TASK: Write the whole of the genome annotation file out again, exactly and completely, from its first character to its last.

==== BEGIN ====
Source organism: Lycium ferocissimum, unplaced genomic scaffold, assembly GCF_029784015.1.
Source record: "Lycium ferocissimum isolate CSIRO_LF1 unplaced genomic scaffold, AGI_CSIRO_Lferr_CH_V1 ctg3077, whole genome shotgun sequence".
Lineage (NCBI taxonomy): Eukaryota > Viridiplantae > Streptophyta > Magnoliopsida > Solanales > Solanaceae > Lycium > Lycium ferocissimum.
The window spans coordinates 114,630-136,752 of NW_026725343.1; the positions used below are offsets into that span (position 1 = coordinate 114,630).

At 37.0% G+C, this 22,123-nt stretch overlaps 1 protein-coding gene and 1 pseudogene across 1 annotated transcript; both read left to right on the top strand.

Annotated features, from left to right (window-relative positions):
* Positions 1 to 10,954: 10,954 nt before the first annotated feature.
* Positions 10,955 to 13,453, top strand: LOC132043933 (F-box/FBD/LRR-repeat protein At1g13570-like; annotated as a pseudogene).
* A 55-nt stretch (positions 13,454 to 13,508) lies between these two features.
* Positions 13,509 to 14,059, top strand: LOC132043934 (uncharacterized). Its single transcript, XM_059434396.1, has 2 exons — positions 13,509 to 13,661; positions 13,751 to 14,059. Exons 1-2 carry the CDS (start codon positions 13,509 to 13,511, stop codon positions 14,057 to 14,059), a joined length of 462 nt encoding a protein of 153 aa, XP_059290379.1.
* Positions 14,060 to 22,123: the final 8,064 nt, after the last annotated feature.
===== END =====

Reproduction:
Source organism: Lycium ferocissimum, unplaced genomic scaffold, assembly GCF_029784015.1.
Source record: "Lycium ferocissimum isolate CSIRO_LF1 unplaced genomic scaffold, AGI_CSIRO_Lferr_CH_V1 ctg3077, whole genome shotgun sequence".
Lineage (NCBI taxonomy): Eukaryota > Viridiplantae > Streptophyta > Magnoliopsida > Solanales > Solanaceae > Lycium > Lycium ferocissimum.
The window spans coordinates 114,630-136,752 of NW_026725343.1; the positions used below are offsets into that span (position 1 = coordinate 114,630).

At 37.0% G+C, this 22,123-nt stretch overlaps 1 protein-coding gene and 1 pseudogene across 1 annotated transcript; both read left to right on the top strand.

Annotated features, from left to right (window-relative positions):
* Positions 1 to 10,954: 10,954 nt before the first annotated feature.
* Positions 10,955 to 13,453, top strand: LOC132043933 (F-box/FBD/LRR-repeat protein At1g13570-like; annotated as a pseudogene).
* A 55-nt stretch (positions 13,454 to 13,508) lies between these two features.
* Positions 13,509 to 14,059, top strand: LOC132043934 (uncharacterized). Its single transcript, XM_059434396.1, has 2 exons — positions 13,509 to 13,661; positions 13,751 to 14,059. Exons 1-2 carry the CDS (start codon positions 13,509 to 13,511, stop codon positions 14,057 to 14,059), a joined length of 462 nt encoding a protein of 153 aa, XP_059290379.1.
* Positions 14,060 to 22,123: the final 8,064 nt, after the last annotated feature.